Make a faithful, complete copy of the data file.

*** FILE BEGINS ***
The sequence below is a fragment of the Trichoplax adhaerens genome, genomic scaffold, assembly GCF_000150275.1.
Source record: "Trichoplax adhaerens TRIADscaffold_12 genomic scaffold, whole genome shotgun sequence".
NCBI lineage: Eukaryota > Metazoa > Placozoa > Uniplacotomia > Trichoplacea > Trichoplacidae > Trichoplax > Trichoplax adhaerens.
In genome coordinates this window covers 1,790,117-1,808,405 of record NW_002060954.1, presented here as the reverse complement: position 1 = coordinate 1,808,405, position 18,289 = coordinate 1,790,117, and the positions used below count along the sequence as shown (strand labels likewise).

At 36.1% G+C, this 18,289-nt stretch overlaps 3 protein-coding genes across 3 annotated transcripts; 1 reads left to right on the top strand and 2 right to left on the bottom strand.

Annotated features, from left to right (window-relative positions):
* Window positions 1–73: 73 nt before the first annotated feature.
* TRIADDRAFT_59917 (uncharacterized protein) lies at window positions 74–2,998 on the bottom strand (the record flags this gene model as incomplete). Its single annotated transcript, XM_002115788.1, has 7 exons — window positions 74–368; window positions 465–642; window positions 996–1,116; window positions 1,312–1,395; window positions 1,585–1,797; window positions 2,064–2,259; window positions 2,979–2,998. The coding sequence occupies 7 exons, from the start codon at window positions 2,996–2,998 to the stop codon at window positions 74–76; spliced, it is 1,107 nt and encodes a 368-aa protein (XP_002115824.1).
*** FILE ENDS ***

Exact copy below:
The sequence below is a fragment of the Trichoplax adhaerens genome, genomic scaffold, assembly GCF_000150275.1.
Source record: "Trichoplax adhaerens TRIADscaffold_12 genomic scaffold, whole genome shotgun sequence".
NCBI lineage: Eukaryota > Metazoa > Placozoa > Uniplacotomia > Trichoplacea > Trichoplacidae > Trichoplax > Trichoplax adhaerens.
In genome coordinates this window covers 1,790,117-1,808,405 of record NW_002060954.1, presented here as the reverse complement: position 1 = coordinate 1,808,405, position 18,289 = coordinate 1,790,117, and the positions used below count along the sequence as shown (strand labels likewise).

At 36.1% G+C, this 18,289-nt stretch overlaps 3 protein-coding genes across 3 annotated transcripts; 1 reads left to right on the top strand and 2 right to left on the bottom strand.

Annotated features, from left to right (window-relative positions):
* Window positions 1–73: 73 nt before the first annotated feature.
* TRIADDRAFT_59917 (uncharacterized protein) lies at window positions 74–2,998 on the bottom strand (the record flags this gene model as incomplete). Its single annotated transcript, XM_002115788.1, has 7 exons — window positions 74–368; window positions 465–642; window positions 996–1,116; window positions 1,312–1,395; window positions 1,585–1,797; window positions 2,064–2,259; window positions 2,979–2,998. The coding sequence occupies 7 exons, from the start codon at window positions 2,996–2,998 to the stop codon at window positions 74–76; spliced, it is 1,107 nt and encodes a 368-aa protein (XP_002115824.1).